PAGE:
Now, what about the “Dey tuk er jerbs!” wing? Those individuals couldn’t care less about foreigners except as markets for American exports, and existing policy reflects their greater influence.

  17. Now, what about the “Dey tuk er jerbs!” wing? Those individuals couldn’t care less about foreigners except as markets for American exports, and existing policy reflects their greater influence.

    I guess explaining to them that when foreigners have more money they can buy more of our stuff is a no-go?

  18. Interesting indeed. This should be worth seeing for sure.

    Jiff
    http://www.online-anonymity.kr.tc

  19. Elemenope,

    How do we know? Has there ever been one to observe?

    In the 19th century so-called robber-barons lost their shirts often enough.

  20. We can see that in a sort of free market they nearly go under before being rescued. From that we can extrapolate.

    I’m not sure that we can. If people suspect they will be bailed out, the behavior is likely to differ from someone who has no such expectation.

    In the 19th century so-called robber-barons lost their shirts often enough.

    Yeah…to other, bigger robber barons. You aren’t helping the case. 😉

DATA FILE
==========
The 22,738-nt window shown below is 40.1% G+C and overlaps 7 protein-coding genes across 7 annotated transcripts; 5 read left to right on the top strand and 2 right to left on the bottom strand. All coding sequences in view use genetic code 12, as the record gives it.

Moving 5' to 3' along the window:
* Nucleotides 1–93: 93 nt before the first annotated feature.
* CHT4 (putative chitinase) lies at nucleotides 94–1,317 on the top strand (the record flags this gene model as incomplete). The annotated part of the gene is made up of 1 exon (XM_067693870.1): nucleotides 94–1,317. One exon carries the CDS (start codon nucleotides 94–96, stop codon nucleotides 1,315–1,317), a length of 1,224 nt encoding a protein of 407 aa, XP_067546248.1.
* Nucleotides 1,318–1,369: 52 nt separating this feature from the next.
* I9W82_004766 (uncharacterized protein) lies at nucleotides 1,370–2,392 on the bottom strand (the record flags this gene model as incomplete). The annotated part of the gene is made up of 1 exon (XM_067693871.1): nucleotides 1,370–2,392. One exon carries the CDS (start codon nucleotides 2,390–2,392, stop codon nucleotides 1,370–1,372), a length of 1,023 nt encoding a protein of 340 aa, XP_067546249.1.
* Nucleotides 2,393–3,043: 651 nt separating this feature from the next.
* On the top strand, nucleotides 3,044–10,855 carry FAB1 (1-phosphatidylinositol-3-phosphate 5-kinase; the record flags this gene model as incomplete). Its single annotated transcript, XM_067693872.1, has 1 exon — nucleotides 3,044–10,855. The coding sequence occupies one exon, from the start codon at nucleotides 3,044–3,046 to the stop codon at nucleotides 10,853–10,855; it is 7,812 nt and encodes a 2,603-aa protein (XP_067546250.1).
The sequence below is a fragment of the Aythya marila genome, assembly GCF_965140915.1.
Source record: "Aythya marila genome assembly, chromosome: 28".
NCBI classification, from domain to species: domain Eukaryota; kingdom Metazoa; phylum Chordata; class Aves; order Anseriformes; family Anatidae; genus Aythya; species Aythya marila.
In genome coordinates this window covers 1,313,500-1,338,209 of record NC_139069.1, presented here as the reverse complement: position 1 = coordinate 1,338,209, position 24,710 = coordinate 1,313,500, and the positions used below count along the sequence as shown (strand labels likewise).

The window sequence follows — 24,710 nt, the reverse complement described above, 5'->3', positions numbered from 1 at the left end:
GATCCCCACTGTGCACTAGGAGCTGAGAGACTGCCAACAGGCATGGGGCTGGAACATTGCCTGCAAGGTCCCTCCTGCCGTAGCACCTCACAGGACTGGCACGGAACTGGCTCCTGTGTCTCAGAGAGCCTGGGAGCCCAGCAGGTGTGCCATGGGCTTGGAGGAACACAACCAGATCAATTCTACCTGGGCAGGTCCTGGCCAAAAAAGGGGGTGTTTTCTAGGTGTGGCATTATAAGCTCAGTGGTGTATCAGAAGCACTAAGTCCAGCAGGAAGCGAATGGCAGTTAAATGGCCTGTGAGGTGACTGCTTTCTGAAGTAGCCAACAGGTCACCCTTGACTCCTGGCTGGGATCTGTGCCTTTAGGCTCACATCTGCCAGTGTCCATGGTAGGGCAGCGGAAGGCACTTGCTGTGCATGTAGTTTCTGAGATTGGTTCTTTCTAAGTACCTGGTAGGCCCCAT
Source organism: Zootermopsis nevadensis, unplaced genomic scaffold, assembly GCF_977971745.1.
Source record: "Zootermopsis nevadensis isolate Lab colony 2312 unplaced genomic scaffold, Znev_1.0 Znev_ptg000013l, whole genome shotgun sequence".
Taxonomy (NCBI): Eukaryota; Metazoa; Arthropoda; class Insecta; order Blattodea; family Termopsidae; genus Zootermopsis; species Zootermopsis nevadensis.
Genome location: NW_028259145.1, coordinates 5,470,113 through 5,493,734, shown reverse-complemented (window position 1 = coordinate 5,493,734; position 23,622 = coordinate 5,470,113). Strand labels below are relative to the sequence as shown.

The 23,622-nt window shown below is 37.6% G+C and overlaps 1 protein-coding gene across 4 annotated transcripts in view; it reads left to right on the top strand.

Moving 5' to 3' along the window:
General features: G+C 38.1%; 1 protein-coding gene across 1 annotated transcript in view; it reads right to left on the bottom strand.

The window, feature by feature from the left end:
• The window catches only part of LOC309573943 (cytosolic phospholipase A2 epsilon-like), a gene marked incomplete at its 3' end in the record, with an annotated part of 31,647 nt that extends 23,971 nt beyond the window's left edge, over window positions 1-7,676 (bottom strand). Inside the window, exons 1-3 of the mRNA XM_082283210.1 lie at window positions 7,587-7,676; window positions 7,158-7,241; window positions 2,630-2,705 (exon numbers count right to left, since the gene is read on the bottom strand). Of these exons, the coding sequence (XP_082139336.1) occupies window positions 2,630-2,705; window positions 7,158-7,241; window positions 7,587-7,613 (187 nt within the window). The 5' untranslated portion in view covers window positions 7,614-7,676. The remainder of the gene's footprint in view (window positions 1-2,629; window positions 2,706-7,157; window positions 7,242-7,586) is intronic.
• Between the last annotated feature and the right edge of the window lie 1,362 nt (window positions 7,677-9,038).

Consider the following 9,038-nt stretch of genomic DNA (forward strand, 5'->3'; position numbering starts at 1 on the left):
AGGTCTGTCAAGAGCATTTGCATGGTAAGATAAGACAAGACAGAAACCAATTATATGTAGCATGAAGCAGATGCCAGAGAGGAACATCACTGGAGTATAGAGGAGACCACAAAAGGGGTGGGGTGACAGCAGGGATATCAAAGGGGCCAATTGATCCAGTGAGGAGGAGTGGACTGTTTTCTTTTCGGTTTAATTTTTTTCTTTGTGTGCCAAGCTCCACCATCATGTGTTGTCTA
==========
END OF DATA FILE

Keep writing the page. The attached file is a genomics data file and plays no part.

21. I guess explaining to them that when foreigners have more money they can buy more of our stuff is a no-go?

    You lose them right about the part where you mention that foreigners have more money.

  22. lmnop,

    Yeah…to other, bigger robber barons.

    Nope. Usually to smaller, more nimble, up-and-coming robber barons. Who ended up bigger, but werent at the time.

  23. lmnop,

    I’m not sure that we can.

    Part of a successful extrapolation is knowing what adjustments to make. I think this is probably where praxeology becomes handy.

  24. Nope. Usually to smaller, more nimble, up-and-coming robber barons. Who ended up bigger, but weren’t at the time.

    Um, there were lots of cases of further concentration of industries and wealth, and very few (none are coming to mind, but feel free to provide examples) cases of the biggest magnates being overthrown by young upstarts without government intervention.

  25. …more like very few of the biggest magnates keeping themselves from being overthrown without government intervention.

  26. lmnop,

    First example I looked for:

    Vanderbilt undercut Fulton and Livingston. They were the big boys, he was the young, up-and-comer.

    They had the government supplied monopoly. He was operating in violation of the law (although he won at the Supreme Court level).

  27. …unless they out-compete their industrial opponenets by selling too cheaply (e.g. Standard Oil), in which case the government promptly breaks the firms.

  28. Interesting story from reading the Vanderbilt wiki entry: